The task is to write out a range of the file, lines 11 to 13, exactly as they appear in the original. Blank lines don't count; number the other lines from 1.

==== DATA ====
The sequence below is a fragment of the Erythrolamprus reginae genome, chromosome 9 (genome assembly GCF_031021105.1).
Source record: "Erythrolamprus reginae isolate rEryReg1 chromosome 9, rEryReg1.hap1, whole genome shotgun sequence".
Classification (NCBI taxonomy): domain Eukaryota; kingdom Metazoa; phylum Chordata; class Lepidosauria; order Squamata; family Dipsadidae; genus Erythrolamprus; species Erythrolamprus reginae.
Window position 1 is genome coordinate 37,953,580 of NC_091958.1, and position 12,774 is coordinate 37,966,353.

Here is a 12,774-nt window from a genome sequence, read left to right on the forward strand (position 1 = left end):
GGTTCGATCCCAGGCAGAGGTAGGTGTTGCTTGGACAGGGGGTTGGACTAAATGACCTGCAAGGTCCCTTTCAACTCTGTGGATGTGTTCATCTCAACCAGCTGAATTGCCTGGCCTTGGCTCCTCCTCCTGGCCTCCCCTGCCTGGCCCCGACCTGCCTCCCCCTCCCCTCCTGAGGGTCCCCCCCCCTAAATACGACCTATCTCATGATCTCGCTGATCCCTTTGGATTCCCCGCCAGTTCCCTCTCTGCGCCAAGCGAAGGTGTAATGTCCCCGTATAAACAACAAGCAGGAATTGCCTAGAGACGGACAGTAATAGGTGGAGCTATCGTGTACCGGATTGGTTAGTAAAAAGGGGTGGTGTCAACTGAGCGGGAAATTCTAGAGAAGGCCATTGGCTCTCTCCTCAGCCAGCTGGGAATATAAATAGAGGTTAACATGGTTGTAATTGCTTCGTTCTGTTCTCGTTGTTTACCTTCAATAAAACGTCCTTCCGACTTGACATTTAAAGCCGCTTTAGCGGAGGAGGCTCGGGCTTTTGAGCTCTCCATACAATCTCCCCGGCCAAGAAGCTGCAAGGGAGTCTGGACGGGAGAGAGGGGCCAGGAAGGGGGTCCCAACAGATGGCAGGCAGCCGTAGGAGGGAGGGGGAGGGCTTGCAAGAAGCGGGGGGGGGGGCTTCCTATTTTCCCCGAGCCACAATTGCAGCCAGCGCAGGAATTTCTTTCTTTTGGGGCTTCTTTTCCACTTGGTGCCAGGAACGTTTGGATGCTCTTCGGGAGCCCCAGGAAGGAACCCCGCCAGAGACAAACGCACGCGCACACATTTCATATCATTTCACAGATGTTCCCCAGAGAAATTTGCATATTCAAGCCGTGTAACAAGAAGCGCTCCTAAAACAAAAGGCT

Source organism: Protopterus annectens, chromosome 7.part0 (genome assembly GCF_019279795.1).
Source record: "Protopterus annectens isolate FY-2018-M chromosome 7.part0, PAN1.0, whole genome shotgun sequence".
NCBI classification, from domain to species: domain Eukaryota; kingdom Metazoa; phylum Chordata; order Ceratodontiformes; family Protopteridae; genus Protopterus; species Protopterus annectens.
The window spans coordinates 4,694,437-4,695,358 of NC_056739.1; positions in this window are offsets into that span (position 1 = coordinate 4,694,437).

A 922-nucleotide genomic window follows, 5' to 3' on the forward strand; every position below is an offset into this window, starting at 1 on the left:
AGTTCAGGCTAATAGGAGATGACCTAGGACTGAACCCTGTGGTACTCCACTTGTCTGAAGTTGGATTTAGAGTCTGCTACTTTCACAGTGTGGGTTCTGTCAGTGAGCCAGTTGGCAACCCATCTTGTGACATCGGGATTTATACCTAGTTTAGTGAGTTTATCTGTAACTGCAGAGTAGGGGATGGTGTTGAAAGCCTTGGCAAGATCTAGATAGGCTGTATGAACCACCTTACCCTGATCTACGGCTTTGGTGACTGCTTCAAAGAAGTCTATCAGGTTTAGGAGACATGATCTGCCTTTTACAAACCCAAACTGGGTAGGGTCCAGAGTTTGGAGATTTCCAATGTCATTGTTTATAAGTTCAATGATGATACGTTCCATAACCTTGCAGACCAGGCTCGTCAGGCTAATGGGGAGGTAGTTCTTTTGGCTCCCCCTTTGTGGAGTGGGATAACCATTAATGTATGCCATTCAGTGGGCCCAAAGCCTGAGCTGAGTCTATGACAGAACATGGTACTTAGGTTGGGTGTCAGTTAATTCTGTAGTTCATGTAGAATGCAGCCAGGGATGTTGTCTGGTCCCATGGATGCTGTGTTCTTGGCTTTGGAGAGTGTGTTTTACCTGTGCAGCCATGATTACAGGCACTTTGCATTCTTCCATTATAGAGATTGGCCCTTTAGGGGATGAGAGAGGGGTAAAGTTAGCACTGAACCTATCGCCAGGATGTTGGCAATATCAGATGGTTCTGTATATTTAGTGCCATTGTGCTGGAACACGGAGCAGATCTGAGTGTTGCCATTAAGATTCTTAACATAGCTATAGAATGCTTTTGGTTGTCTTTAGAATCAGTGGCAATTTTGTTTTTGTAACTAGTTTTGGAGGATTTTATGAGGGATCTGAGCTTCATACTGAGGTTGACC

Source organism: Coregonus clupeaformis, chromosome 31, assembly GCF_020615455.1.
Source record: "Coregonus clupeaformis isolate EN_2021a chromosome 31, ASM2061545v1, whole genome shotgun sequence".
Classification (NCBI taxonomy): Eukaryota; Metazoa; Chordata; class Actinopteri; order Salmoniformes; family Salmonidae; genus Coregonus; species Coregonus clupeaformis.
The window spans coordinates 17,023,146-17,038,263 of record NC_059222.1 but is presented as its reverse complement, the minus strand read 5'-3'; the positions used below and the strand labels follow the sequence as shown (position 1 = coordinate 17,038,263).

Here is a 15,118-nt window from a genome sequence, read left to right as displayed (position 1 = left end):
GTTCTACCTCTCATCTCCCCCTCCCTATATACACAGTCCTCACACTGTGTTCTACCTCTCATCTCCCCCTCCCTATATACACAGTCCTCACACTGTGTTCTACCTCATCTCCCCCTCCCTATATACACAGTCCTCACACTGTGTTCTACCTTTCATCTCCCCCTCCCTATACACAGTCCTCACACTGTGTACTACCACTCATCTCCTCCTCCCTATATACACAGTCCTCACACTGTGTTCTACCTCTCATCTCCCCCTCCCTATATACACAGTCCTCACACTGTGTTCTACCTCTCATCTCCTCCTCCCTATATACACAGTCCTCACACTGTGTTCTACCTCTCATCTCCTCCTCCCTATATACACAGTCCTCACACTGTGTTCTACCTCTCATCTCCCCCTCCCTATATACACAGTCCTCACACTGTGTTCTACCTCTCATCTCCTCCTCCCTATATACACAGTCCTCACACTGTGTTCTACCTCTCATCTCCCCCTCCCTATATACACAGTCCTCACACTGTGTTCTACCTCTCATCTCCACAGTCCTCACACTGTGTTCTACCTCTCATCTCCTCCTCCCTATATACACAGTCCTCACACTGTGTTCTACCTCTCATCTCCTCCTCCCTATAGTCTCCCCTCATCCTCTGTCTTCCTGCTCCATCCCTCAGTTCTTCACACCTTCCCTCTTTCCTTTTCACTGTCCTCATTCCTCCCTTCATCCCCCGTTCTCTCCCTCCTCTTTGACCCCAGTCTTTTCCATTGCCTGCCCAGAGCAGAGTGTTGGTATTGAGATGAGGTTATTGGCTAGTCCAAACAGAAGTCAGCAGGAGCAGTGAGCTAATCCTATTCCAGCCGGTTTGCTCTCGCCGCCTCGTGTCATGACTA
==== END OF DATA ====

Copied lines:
A 922-nucleotide genomic window follows, 5' to 3' on the forward strand; every position below is an offset into this window, starting at 1 on the left:
AGTTCAGGCTAATAGGAGATGACCTAGGACTGAACCCTGTGGTACTCCACTTGTCTGAAGTTGGATTTAGAGTCTGCTACTTTCACAGTGTGGGTTCTGTCAGTGAGCCAGTTGGCAACCCATCTTGTGACATCGGGATTTATACCTAGTTTAGTGAGTTTATCTGTAACTGCAGAGTAGGGGATGGTGTTGAAAGCCTTGGCAAGATCTAGATAGGCTGTATGAACCACCTTACCCTGATCTACGGCTTTGGTGACTGCTTCAAAGAAGTCTATCAGGTTTAGGAGACATGATCTGCCTTTTACAAACCCAAACTGGGTAGGGTCCAGAGTTTGGAGATTTCCAATGTCATTGTTTATAAGTTCAATGATGATACGTTCCATAACCTTGCAGACCAGGCTCGTCAGGCTAATGGGGAGGTAGTTCTTTTGGCTCCCCCTTTGTGGAGTGGGATAACCATTAATGTATGCCATTCAGTGGGCCCAAAGCCTGAGCTGAGTCTATGACAGAACATGGTACTTAGGTTGGGTGTCAGTTAATTCTGTAGTTCATGTAGAATGCAGCCAGGGATGTTGTCTGGTCCCATGGATGCTGTGTTCTTGGCTTTGGAGAGTGTGTTTTACCTGTGCAGCCATGATTACAGGCACTTTGCATTCTTCCATTATAGAGATTGGCCCTTTAGGGGATGAGAGAGGGGTAAAGTTAGCACTGAACCTATCGCCAGGATGTTGGCAATATCAGATGGTTCTGTATATTTAGTGCCATTGTGCTGGAACACGGAGCAGATCTGAGTGTTGCCATTAAGATTCTTAACATAGCTATAGAATGCTTTTGGTTGTCTTTAGAATCAGTGGCAATTTTGTTTTTGTAACTAGTTTTGGAGGATTTTATGAGGGATCTGAGCTTCATACTGAGGTTGACC

Source organism: Coregonus clupeaformis, chromosome 31, assembly GCF_020615455.1.